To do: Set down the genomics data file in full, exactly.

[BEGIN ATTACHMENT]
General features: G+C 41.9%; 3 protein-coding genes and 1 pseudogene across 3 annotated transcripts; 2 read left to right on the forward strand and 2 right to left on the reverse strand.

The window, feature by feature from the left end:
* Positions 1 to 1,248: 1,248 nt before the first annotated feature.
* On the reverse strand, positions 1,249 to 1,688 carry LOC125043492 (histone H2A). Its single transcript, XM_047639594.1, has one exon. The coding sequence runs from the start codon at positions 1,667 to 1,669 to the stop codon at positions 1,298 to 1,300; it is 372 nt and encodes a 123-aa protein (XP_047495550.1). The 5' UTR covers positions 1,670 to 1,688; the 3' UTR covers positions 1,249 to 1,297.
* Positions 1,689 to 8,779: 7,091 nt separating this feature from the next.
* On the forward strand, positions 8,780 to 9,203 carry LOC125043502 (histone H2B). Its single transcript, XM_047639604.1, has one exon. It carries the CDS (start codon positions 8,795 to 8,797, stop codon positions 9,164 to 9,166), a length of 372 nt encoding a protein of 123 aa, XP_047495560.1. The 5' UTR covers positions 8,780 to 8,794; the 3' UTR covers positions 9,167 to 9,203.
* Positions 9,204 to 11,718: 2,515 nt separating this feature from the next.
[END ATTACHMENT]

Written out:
General features: G+C 41.9%; 3 protein-coding genes and 1 pseudogene across 3 annotated transcripts; 2 read left to right on the forward strand and 2 right to left on the reverse strand.

The window, feature by feature from the left end:
* Positions 1 to 1,248: 1,248 nt before the first annotated feature.
* On the reverse strand, positions 1,249 to 1,688 carry LOC125043492 (histone H2A). Its single transcript, XM_047639594.1, has one exon. The coding sequence runs from the start codon at positions 1,667 to 1,669 to the stop codon at positions 1,298 to 1,300; it is 372 nt and encodes a 123-aa protein (XP_047495550.1). The 5' UTR covers positions 1,670 to 1,688; the 3' UTR covers positions 1,249 to 1,297.
* Positions 1,689 to 8,779: 7,091 nt separating this feature from the next.
* On the forward strand, positions 8,780 to 9,203 carry LOC125043502 (histone H2B). Its single transcript, XM_047639604.1, has one exon. It carries the CDS (start codon positions 8,795 to 8,797, stop codon positions 9,164 to 9,166), a length of 372 nt encoding a protein of 123 aa, XP_047495560.1. The 5' UTR covers positions 8,780 to 8,794; the 3' UTR covers positions 9,167 to 9,203.
* Positions 9,204 to 11,718: 2,515 nt separating this feature from the next.